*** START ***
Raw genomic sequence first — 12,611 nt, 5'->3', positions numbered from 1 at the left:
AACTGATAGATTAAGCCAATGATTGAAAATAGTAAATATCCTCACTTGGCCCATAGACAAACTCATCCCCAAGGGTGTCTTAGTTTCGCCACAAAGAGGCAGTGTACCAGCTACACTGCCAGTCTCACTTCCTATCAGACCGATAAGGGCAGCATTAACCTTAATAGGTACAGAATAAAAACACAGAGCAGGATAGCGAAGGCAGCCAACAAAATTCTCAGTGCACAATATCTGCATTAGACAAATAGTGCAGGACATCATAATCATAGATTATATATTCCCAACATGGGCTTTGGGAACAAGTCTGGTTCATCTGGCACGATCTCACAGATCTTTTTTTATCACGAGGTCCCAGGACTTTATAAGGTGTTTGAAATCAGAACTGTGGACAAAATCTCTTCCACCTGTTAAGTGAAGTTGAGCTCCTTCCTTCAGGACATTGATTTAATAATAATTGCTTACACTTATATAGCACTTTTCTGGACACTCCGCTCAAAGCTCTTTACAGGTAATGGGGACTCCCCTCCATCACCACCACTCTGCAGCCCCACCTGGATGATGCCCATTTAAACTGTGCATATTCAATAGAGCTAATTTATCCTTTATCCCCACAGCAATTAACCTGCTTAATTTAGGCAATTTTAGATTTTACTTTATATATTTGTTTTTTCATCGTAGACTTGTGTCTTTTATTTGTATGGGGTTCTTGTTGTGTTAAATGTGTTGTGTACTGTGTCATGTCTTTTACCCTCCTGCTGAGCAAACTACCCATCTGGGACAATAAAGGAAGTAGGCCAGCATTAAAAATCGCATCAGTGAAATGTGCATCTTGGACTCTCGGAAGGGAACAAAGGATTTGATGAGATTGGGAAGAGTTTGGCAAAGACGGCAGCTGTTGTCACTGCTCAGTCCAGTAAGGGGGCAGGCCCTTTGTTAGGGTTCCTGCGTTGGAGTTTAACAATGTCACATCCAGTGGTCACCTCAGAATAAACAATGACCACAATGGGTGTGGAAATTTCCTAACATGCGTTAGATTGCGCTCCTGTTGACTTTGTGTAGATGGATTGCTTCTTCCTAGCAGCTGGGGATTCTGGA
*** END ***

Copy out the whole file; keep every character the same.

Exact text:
Raw genomic sequence first — 12,611 nt, 5'->3', positions numbered from 1 at the left:
AACTGATAGATTAAGCCAATGATTGAAAATAGTAAATATCCTCACTTGGCCCATAGACAAACTCATCCCCAAGGGTGTCTTAGTTTCGCCACAAAGAGGCAGTGTACCAGCTACACTGCCAGTCTCACTTCCTATCAGACCGATAAGGGCAGCATTAACCTTAATAGGTACAGAATAAAAACACAGAGCAGGATAGCGAAGGCAGCCAACAAAATTCTCAGTGCACAATATCTGCATTAGACAAATAGTGCAGGACATCATAATCATAGATTATATATTCCCAACATGGGCTTTGGGAACAAGTCTGGTTCATCTGGCACGATCTCACAGATCTTTTTTTATCACGAGGTCCCAGGACTTTATAAGGTGTTTGAAATCAGAACTGTGGACAAAATCTCTTCCACCTGTTAAGTGAAGTTGAGCTCCTTCCTTCAGGACATTGATTTAATAATAATTGCTTACACTTATATAGCACTTTTCTGGACACTCCGCTCAAAGCTCTTTACAGGTAATGGGGACTCCCCTCCATCACCACCACTCTGCAGCCCCACCTGGATGATGCCCATTTAAACTGTGCATATTCAATAGAGCTAATTTATCCTTTATCCCCACAGCAATTAACCTGCTTAATTTAGGCAATTTTAGATTTTACTTTATATATTTGTTTTTTCATCGTAGACTTGTGTCTTTTATTTGTATGGGGTTCTTGTTGTGTTAAATGTGTTGTGTACTGTGTCATGTCTTTTACCCTCCTGCTGAGCAAACTACCCATCTGGGACAATAAAGGAAGTAGGCCAGCATTAAAAATCGCATCAGTGAAATGTGCATCTTGGACTCTCGGAAGGGAACAAAGGATTTGATGAGATTGGGAAGAGTTTGGCAAAGACGGCAGCTGTTGTCACTGCTCAGTCCAGTAAGGGGGCAGGCCCTTTGTTAGGGTTCCTGCGTTGGAGTTTAACAATGTCACATCCAGTGGTCACCTCAGAATAAACAATGACCACAATGGGTGTGGAAATTTCCTAACATGCGTTAGATTGCGCTCCTGTTGACTTTGTGTAGATGGATTGCTTCTTCCTAGCAGCTGGGGATTCTGGA